Questions on Christie role swirl after trial

NEWARK, N.J. (AP) — Two former aides to Gov. Chris Christie were convicted Friday of causing traffic jams for political revenge near the nation’s busiest bridge, a verdict that raised anew questions about why the Republican governor and his inner circle escaped prosecution.

Bridget Kelly, Christie’s former deputy chief of staff, and Bill Baroni, Christie’s appointee to the Port Authority of New York and New Jersey, were found guilty of all counts against them. Kelly cried as the verdict was read; Baroni showed no emotion. Both defendants announced plans to appeal.

Testimony during the seven-week trial contradicted Christie’s statements about when he knew about the four days of gridlock in the town of Fort Lee in September 2013. The traffic jams were aimed at retaliating against Democratic Mayor Mark Sokolich for not endorsing Christie’s re-election, prosecutors alleged.

Other testimony described some of Christie’s top advisers and confidants either knowing about the plan ahead of time or soon afterward, and being aware of the purported political motivation, well before Christie told reporters in December 2013 that none of his staff was involved.

Baroni’s attorney, Michael Baldassare, called the case “a disgrace” and said the U.S. attorney’s office should be “ashamed” of where it drew the line on who to charge.

“They should have had belief in their own case to charge powerful people and they did not,” Baldassare said Friday.

Baroni and Kelly were indicted last year. Also charged was former Port Authority official David Wildstein, who pleaded guilty and testified against them.

U.S. Attorney Paul Fishman declined to say Friday whether any of the testimony could lead to charges against Christie or others.

“Anybody can reach whatever conclusions they want about the strength of the evidence and about whether the evidence of anyone else’s involvement was in the hands of the government or came from the defense,” he said. “In May 2015, the evidence that we had was sufficient to indict and convict Bridget Kelly and Bill Baroni and that’s the indictment we asked the grand jury to return.”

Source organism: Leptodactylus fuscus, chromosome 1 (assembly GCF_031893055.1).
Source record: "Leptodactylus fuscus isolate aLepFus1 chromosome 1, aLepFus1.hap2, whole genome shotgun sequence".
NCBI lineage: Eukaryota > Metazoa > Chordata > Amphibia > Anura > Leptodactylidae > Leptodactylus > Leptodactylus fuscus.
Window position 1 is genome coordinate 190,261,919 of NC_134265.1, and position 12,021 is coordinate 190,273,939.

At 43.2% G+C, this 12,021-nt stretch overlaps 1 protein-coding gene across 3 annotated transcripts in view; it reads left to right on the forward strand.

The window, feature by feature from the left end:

Christie said Friday that the verdict affirmed his decision to terminate Baroni and Kelly and that the jury held them responsible “for their own conduct.”

He repeated his assertions he had no knowledge of the plot and said he would “set the record straight” soon about “the lies told by the media and in the courtroom.”

“I had no knowledge prior to or during these lane realignments, and had no role in authorizing them,” Christie said. “No believable evidence was presented to contradict that fact. Anything said to the contrary over the past six weeks in court is simply untrue.”

At the time the scandal unfolded three years ago, Christie was considered a top GOP presidential contender and was on the verge of a runaway re-election victory to demonstrate his crossover appeal as a White House candidate.

Christie ultimately dropped out of the presidential race after a poor showing in the New Hampshire primary and said recently that the scandal probably influenced Donald Trump’s decision not to pick him as his running mate.

Christie now  is a top Trump adviser and has campaigned for him.

Christie was expected to campaign for Trump in Pennsylvania and New Hampshire this weekend.

A message left with the Trump campaign Friday wasn’t immediately returned.